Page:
Byblos Art Hotel Italy
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Reflecting the design-led ethos the hotel, three figurative styles have been intertwined with the aesthetics of each room. A moderated choice of furniture in a colour code borrowed from the Byblos prêt-à-porter collections has been carefully selected to enliven the building with inspiration from paintings reminiscent of the Veneto region.

Alongside this, furnishing and objects of desire have been added to build an inspirited collection in each room. This is finished with the addition of contemporary artworks modernising the character of the hotel; works include art by Anish Kapoor, Cindy Sherman and Damien Hirst.

Captivating the essence of the iconic fashion label, other touches lent from the archives include the works of Mimmo Rotella who has created a wall collage in one of the three dining rooms from shredded advertisements of the brand.

A hotel come museum, the space is a tribute to the colourful and vivacious designs of the art displayed paying homage the origins of the Byblos label.

THE DOLDER GRAND – Zurich, Switzerland

Dodler Grand Suite 100

The Dolder Grand sits amidst the breathtaking scenery of Zurich in Switzerland and encapsulates Swiss living bordering the city scene and contrasting height of the Alps in a unique hedonistic environment.

The decadent hotel features 175 elegantly designed rooms and hotels and underwent the addition of architectural accoutrements between 2004 and 2008 under the lead of London-based Foster + Partners. The hotel defies an enriched way of life and is best known for its well-distinguished collection of more than 100 works of art.

Originally opened in 1899, The Dolder Grand has seen the addition of two new wings since its renovation and reopening – The Spa Wing spanning over 4,000 square metres and The Golf Wing.  As part of the revamp, prestigious artworks from iconic artisans now grace the public areas and rooms of the hotel.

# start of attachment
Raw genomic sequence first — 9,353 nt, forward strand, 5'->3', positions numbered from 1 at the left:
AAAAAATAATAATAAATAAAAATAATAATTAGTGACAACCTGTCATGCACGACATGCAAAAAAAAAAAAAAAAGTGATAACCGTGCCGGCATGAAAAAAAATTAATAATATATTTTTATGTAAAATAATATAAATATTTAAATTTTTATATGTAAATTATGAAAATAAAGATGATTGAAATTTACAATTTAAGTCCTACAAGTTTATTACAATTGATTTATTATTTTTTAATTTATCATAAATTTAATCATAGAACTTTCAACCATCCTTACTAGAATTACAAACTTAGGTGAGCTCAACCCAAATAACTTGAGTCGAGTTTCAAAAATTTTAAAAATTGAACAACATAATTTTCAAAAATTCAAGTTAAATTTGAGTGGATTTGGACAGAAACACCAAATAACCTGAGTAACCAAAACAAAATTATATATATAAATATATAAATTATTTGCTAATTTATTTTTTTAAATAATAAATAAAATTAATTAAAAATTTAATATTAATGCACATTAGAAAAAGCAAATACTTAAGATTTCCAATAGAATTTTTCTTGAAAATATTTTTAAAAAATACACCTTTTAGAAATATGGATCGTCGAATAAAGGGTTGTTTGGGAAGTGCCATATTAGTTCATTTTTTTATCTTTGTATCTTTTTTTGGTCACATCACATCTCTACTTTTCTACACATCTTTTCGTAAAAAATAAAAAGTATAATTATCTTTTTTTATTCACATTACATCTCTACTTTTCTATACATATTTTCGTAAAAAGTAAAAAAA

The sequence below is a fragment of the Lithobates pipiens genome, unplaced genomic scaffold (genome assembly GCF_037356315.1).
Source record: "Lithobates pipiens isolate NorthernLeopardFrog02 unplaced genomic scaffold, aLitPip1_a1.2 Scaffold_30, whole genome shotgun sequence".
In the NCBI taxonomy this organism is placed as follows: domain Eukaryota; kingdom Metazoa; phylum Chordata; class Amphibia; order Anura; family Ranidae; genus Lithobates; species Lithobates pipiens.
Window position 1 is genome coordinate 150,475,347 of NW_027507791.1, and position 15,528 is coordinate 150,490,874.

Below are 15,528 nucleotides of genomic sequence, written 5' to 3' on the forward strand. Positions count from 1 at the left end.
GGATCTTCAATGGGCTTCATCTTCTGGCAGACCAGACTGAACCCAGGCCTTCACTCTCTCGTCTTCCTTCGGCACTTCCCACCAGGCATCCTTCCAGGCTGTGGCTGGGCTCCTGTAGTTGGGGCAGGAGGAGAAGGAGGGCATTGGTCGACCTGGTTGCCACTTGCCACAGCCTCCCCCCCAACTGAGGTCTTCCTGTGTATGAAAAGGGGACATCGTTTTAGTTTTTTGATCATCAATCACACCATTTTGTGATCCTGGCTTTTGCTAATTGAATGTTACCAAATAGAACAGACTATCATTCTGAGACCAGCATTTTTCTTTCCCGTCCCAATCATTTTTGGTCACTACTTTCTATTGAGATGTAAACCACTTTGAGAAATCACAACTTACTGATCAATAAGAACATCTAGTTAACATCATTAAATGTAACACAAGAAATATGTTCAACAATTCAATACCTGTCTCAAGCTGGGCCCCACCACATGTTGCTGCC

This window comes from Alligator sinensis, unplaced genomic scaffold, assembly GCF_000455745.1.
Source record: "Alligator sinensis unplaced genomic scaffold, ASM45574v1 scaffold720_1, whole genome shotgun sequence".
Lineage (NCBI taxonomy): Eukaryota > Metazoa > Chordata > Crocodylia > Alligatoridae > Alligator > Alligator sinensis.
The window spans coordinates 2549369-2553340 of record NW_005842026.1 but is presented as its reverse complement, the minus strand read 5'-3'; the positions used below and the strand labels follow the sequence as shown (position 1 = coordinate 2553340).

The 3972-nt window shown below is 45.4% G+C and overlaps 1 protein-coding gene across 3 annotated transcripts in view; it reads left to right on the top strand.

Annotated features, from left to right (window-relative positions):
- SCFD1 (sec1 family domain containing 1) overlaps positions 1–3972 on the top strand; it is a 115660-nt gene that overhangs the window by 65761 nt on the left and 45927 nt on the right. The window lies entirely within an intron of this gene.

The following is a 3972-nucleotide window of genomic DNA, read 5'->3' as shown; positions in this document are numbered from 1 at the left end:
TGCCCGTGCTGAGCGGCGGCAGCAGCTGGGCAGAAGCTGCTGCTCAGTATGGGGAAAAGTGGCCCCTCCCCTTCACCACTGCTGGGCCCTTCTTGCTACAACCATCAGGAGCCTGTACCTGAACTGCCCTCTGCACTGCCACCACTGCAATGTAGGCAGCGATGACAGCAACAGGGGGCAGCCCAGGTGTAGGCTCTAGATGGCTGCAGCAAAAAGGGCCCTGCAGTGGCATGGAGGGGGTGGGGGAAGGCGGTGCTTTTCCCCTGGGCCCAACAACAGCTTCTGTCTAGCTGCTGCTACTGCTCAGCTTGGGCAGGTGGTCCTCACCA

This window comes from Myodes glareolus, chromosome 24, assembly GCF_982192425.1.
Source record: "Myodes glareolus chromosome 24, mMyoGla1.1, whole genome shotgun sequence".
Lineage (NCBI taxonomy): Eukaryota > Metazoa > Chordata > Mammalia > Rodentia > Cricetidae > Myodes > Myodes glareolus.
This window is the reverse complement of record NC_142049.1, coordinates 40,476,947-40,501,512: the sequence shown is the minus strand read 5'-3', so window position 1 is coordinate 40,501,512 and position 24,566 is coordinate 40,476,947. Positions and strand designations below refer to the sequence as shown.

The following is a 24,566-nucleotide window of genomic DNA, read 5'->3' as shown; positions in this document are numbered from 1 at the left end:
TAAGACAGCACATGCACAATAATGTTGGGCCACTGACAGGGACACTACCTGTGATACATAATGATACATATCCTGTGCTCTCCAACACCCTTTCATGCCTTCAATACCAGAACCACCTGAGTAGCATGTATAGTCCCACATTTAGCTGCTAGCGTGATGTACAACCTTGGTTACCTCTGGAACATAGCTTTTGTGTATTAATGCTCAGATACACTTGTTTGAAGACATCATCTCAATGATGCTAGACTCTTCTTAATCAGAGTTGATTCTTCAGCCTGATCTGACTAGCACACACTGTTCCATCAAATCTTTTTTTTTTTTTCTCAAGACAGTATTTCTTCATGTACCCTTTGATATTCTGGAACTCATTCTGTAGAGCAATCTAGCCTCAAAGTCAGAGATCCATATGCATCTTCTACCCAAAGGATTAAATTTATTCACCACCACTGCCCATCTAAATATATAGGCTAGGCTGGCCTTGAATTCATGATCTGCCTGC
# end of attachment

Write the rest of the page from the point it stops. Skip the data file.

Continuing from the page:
Perhaps the most distinctive is the legendary Big Retrospective Painting by Andy Warhol which takes pride of place above the reception.

Guests at the hotel are invited to explore the collection via an iPad application which guides users through the artworks in the communal wings of the iconic building.

The state-of-the-art spa welcomes spa guests with Le Monde by Niki de Saint Phalle and Jean Tinguely while Salvador Dali’s Femmes métamorphosées–Les sept arts acts a focal point for diners as they approach the two Michelin starred restaurant. With a prominent guestbook of film stars, musicians and politicians over the years, The Dolder Grand carries a history of stories to tell as it continues the latest chapter in its journey of iconography.


THE THIEF HOTEL – Oslo, Norway

The thief Oslo

A modern renaissance of art and architecture, The Thief, is an avant-garde design-driven hotel featuring an enviable art collection and stylishly designed rooms. Situated on the infamous Tjulvholmen is best known for being overrun by robbers and whores back in the 18th century, the hotel is named after this reputation and now stands well positioned in what has become Oslo’s and one of Norway’s new cultural centre.

Rare and highly sought after works of art handpicked by the hotel’s own curator, Sune Nordgren adorn the walls in an eclectic mix of pieces by established names and others by new emerging talents.

The hotel’s Thief Art program has seen the hotel establish a partnership with the Astrup Fearnley Museum allowing The Thief to borrow signal works from the museum’s collection and display them in prominent places at the hotel.  

Conveying its artistic theme through expressionism, the suites are decorated with original collages by Sir Peter Blake and Sir Peter’s ‘Found Art’, a series of prints produced for The Thief based on old postcards of Norwegian icons.

The thief Oslo Norway

Furnished to the exacting specification of The Thief’s culturalism, each of the 116 rooms at the hotel is tastefully characterised by furnishings by Tom Dixon, Boca do Lobo and Jacco Maris alongside pieces by Norwegian designers.

A cosmopolitan flair is reflected through the contrasting tones of the rooms, and the hotel’s interior designer Anemone Wille Våge has mixed warm and cool shades of marine-inspired colours in a voguish conflation contemporising the ambience throughout.


To find out more about The Arts Hotels and book your luxury holiday, get in touch with one of our expert travel agents at Berkeley Travel by calling 0207 099 0777.